U.S. Patent No. 8,478,450 for a “Power Control System and Method“ directly addresses better management of the energy consumption by a network of devices and appliances in a Smart Home or Smart Office installation. An emerging key player in the IoT sector is the CEM (Certified Energy Management) system that integrates the electrical, mechanical, process, and building infrastructure in a home or office by determining the optimum solutions to reduce energy consumption in a cost-effective manner.

This patent comes to us from Advanergy, a Smart Grid and IoT technology development firm. U.S. Patent No. 8,478,450 is what is called a “foundational patent” because it has 180 Forward Citations. That is, despite the fact that it is a relatively new patent, it has already been cited by 180 newer patents that were filed after this patent was. U.S. Patent No. 8,478,450 is one property in a ten-patent M2M (machine-to-machine) and IoT (Internet of Things) energy management portfolio from Advanergy that also includes smart appliance controls and advanced battery management.

The future of Smart Homes and Smart Office is an Internet Protocol-based system that is secure, yet non-intrusive and inexpensive. It will use a global standard, be Plug-and-Play user-friendly, and be compatible with all third-party technology including the latest electric utility “smart meters” and all ZigBee system components and devices. This portfolio indicates that the next generation of Smart Homes and Smart Offices will include energy management systems that include full monitoring and control of all smart-enabled devices from any location via Internet access, a smart meter control panel that reports smart and non-smart energy usage, detailed consumption reporting by individual device, control of devices (manual turn off or turn on either on-site or remote, or user-scheduled turn on and turn off), customizable display options that enable Smart Home and Smart Office users to have data reported to them in multiple formats, and a smart battery control that insures that rechargeable devices will have optimal life spans since the system prevents them from being overcharged.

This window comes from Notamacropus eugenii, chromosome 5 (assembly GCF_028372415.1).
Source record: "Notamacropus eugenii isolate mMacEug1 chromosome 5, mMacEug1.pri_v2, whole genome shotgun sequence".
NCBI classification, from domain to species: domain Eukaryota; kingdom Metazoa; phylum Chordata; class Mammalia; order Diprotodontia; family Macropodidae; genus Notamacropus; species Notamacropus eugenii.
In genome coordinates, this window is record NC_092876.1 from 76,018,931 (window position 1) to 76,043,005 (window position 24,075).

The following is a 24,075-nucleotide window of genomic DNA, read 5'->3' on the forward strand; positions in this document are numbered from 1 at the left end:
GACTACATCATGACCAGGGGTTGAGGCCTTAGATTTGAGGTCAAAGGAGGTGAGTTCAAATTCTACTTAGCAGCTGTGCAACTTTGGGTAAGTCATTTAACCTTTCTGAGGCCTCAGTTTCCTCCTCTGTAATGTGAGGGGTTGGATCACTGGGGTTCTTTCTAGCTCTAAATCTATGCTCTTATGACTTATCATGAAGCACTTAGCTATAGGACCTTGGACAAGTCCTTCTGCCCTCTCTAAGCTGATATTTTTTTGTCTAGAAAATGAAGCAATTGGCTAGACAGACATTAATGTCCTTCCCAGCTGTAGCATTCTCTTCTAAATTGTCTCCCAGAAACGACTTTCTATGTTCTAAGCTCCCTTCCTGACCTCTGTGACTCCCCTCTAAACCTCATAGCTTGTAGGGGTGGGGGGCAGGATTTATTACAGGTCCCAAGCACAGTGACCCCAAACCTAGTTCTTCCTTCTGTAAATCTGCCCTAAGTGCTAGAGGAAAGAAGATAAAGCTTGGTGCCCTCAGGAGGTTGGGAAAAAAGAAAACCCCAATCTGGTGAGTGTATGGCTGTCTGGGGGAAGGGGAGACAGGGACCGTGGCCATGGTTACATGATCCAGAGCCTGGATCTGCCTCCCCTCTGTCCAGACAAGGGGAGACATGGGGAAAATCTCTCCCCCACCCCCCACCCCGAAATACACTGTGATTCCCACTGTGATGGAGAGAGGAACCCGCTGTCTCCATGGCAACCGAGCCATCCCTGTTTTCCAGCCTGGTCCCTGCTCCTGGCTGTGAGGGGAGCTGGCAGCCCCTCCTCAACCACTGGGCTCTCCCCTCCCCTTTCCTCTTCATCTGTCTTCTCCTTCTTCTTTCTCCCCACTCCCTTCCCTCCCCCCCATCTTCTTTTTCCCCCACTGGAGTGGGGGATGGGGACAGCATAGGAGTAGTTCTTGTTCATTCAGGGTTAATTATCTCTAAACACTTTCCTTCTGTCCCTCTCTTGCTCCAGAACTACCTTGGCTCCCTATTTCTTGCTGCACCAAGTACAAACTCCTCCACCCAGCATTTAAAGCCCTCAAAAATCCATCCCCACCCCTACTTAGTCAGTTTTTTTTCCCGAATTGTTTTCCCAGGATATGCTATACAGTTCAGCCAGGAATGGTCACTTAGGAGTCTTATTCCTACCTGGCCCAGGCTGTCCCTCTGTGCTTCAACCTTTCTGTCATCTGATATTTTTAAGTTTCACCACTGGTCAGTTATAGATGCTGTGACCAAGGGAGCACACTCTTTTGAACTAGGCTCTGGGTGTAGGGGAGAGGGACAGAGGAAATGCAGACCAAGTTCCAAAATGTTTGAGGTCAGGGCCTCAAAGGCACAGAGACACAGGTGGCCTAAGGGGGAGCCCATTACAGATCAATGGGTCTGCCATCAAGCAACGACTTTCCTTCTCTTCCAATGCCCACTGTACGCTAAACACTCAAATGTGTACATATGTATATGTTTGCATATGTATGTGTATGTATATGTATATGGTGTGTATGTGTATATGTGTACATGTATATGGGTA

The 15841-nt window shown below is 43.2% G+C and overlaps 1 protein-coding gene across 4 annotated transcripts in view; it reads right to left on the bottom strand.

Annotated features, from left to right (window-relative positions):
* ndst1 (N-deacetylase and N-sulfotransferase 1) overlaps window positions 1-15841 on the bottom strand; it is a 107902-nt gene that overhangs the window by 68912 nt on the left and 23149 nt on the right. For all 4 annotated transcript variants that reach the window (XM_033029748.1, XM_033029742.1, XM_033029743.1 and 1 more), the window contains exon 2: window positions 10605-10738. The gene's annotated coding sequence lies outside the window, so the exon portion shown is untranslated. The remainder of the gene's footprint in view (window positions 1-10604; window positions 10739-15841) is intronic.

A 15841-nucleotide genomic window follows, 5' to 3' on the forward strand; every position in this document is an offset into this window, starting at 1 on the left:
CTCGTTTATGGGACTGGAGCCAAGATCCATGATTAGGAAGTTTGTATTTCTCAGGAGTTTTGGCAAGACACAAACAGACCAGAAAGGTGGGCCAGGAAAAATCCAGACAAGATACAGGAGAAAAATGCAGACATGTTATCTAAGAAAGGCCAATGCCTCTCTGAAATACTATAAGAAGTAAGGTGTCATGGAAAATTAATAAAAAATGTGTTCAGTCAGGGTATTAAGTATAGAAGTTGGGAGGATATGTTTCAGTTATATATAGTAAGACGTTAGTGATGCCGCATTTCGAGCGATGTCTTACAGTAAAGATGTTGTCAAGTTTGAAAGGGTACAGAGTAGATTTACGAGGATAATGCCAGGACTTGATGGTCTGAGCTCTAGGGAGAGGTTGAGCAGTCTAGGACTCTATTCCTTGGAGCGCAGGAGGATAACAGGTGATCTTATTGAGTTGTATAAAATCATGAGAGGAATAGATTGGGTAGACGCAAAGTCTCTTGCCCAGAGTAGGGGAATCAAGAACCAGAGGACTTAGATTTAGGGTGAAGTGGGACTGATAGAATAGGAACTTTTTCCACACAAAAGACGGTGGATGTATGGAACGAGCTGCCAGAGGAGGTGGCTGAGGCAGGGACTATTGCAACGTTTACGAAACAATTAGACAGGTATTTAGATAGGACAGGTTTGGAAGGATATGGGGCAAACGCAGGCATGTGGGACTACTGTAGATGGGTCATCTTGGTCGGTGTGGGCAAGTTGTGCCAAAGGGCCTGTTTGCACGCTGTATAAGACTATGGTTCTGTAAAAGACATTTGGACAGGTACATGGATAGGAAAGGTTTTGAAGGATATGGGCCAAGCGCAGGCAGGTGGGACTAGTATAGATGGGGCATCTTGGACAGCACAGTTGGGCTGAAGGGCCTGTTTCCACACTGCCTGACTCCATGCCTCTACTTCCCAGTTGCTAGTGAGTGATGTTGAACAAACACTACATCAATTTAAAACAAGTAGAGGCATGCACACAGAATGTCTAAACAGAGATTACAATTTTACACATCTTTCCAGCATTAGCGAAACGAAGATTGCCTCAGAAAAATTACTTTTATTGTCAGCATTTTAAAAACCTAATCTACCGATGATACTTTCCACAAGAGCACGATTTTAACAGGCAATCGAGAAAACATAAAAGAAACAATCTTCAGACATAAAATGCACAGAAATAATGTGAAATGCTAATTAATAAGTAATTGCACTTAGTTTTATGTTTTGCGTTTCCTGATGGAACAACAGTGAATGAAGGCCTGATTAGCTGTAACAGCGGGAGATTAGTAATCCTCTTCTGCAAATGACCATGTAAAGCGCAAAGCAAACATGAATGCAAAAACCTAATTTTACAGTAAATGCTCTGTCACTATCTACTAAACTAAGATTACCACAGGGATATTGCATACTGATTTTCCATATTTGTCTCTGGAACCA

This next-generation technology will communicate with its managers via an IoT network using any smart device (PC, tablet, desktop, smart phone, etc.) by broadcasting messages, images or video across an internal network or via an encrypted Wi-Fi intranet.

This figure from U.S. Patent No. 8,478,450 is a block diagram that shows the configuration of the Consumer Load (0104), Power Switch (0111), Energy Meter (0112), and Microcontroller Unit (0113) with WiFi communication modules.

U.S. Patent No. 8,284,056 for a “Product Management System and Method of Managing Product at a Location“ is part of a two-patent portfolio from independent inventor Annette McTigue that does for the Smart Home what UPC (Universal Product Code) labeling did for retailers. Prior to the introduction of UPC labeling on products way back in 1974, retailers really had no idea what was on their shelves or in their warehouses. They had to take periodic physical inventories that were time-consuming, disruptive to their businesses, and wildly inaccurate.

Today, virtually every retail product is identified with a unique 12-digit UPC so retailers know exactly what has come into their inventory and what items are being sold in real-time as each product’s UPC bar code is scanned at the check-out register. U.S. Patent No. 8,284,056 shows us a similar emerging innovation in Smart Homes: Tracking of commonly used bulk items so the homeowner knows when to buy more. A small, inexpensive, weight-sensitive RFID tag is attached by homeowners to large or bulk items such as dog food and cat food, cat litter, laundry detergent, flour and sugar, shampoo, paper goods, and other items so that as each product is consumed, and it reaches a re-order level, the RFID tag notifies the homeowner that it’s time to start shopping around for more of whatever is running low. When the home owner throws out the old bottle of laundry detergent, he pulls off the RFID tag and sticks it on the new bottle, and the process begins all over again.

One application for the technology is to have it notify homeowners via their Smart Home systems. In a more sophisticated, really smart application, the RFID tags can trigger a re-order mechanism that shops for prices and availability on the items that need to be re-ordered. No more bringing home a car load of groceries only to discover that you have no laundry detergent. And by using the re-order mechanism, the Smart Home owner can avoid stocking up on dog food on Saturday only to see it go on sale Monday!

Next time: Electric utilities all face the challenge of line loss — electric current that is lost in transmission between the power plant and the customer. Superconductivity was discovered over 100 years ago, but practical implementations of superconductive transmission lines are just now becoming available, so we will peer into the future of superconductivity via the latest superconductive wiring and cable patents.

About the author: Alec Schibanoff is Vice President of IPOfferings LLC, a leading patent broker and IP consulting services firm. He can be reached at